This command is populating the “end_date” with a value in past (to test system reaction to expired subscription). How your XML config files may/will be differently structured, but that URL is pointing to Subscription record 20 for Subscriber id 22. This is a basic example, but if you have access to XML config files, this is a fast, easy way to test critical functions of a system, especially subscriptions, registrations and user account activity.

Some examples of uses of CURL in testing:-

Curl for Testing Web Applications
CURL and Ruby on Rails

curl is a command line tool for transferring files with URL syntax, supporting FTP, FTPS, HTTP, HTTPS, SCP, SFTP, TFTP, TELNET, DICT, LDAP, LDAPS and FILE. curl supports SSL certificates, HTTP POST, HTTP PUT, FTP uploading, HTTP form based upload, proxies, cookies, user+password authentication (Basic, Digest, NTLM, Negotiate, kerberos…), file transfer resume, proxy tunneling and a busload of other useful tricks.

E.ON – Power and Gas

Although the English service record has always been particularly poor, utilities companies seem to employ people with part of their brains missing.  I recently moved into new flat, and dutifully informed Eon of the change of tenant.  I now get two bills regularly twice a week – one billed to The Occupier for bill prior to me moving in, and one also addressed to “The Occupier” for subsequent bill.  Now it seems to me that they have obviously received my details, as the date up to, and date from, on the bills tallies.  Maybe they are hoping I will pay both bills to save them administration.  Must be so complicated changing one name to another – obviously is for a UK company, especially lazy inept parasitic ones like Eon.

BT also step up to the mark on this one, but in a manner intended to confuse and worry you enough to pay up regardless.  They are a far more shameless bunch of idiots, and in process of taking them to court, as we cannot allow companies to feel they can bully – that is simply plain cowardice on their part.

Actually I am missing the point – you want to screw more money out of your customers – apply unreasonable inflation-busting charges, keep the intimidation letters flowing, and hire idiots to administer – pure credit-crunch brilliance!  It worked for The Tube, National Rail, etc.  Incompetence should be rewarded, and now is in the UK – welcome to world of “Nathan Barley”, an oft referenced comedy from the very astute Chris Morris (and Charlie Brooker).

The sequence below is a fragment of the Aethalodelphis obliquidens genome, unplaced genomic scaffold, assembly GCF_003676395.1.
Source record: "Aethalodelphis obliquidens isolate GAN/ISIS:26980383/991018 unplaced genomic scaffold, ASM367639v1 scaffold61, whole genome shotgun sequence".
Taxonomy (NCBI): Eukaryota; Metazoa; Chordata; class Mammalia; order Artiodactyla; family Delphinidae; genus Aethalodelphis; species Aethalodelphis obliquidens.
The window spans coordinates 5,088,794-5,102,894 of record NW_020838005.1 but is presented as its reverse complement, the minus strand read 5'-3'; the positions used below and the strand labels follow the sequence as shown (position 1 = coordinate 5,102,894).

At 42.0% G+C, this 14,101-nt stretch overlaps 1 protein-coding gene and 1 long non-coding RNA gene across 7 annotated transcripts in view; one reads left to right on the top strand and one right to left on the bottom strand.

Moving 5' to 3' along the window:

I am not too churlish not to wish all a happy new year, so Happy New Year Eon and BT! ….. you bunch of morons.

PR And The Media 2008

PR And The Media 2008

Theme: PR And The Media 2008

Begins: Tue, 26 Feb 2008 at 9:00 AM

Ends: Tue, 26 Feb 2008 at 5:00 PM

Location:

Vinopolis

No.1 Bank End

London, London SE1 9BU

UK

Registration fee: 629

Last date for registration: Tue, 26 Feb 2008

Last date for paper submission: Wed, 20 Feb 2008

Organizer: Haymarket (Professional Events)

Link: PR And The Media 2008

Eighth consecutive annual conference examining the future of media relations, the impact of media fragmentation and the mutual benefits of a combined journalist and PR partnership. Guest speakers include ‘media gurus’ Roger Alton (editor, Observer), Parminder Bahra (executive editor, Times Online) and PR and communications experts including Tim Johns (vice president global media relations, Unilever).

Learn how to use social media technologies in context at the PR industry’s definitive annual event.

Tags: social media,pr,web 2.0

PR And The Media 2008PR And The Media 2008629Haymarket (Professional Events)Eighth consecutive annual conference examining the future of media relations, the impact of media fragmentation and the mutual benefits of a combined journalist and PR partnership. Guest speakers include ‘media gurus’ Roger Alton (editor, Observer), Parminder Bahra (executive editor, Times Online) and PR and communications experts including Tim Johns (vice president global media relations, Unilever).

Learn how to use social media technologies in context at the PR industry’s definitive annual event.social media,pr,web 2.0PR And The Media 20082008-02-262008-02-202008-02-26T09:00:002008-02-26T17:00:00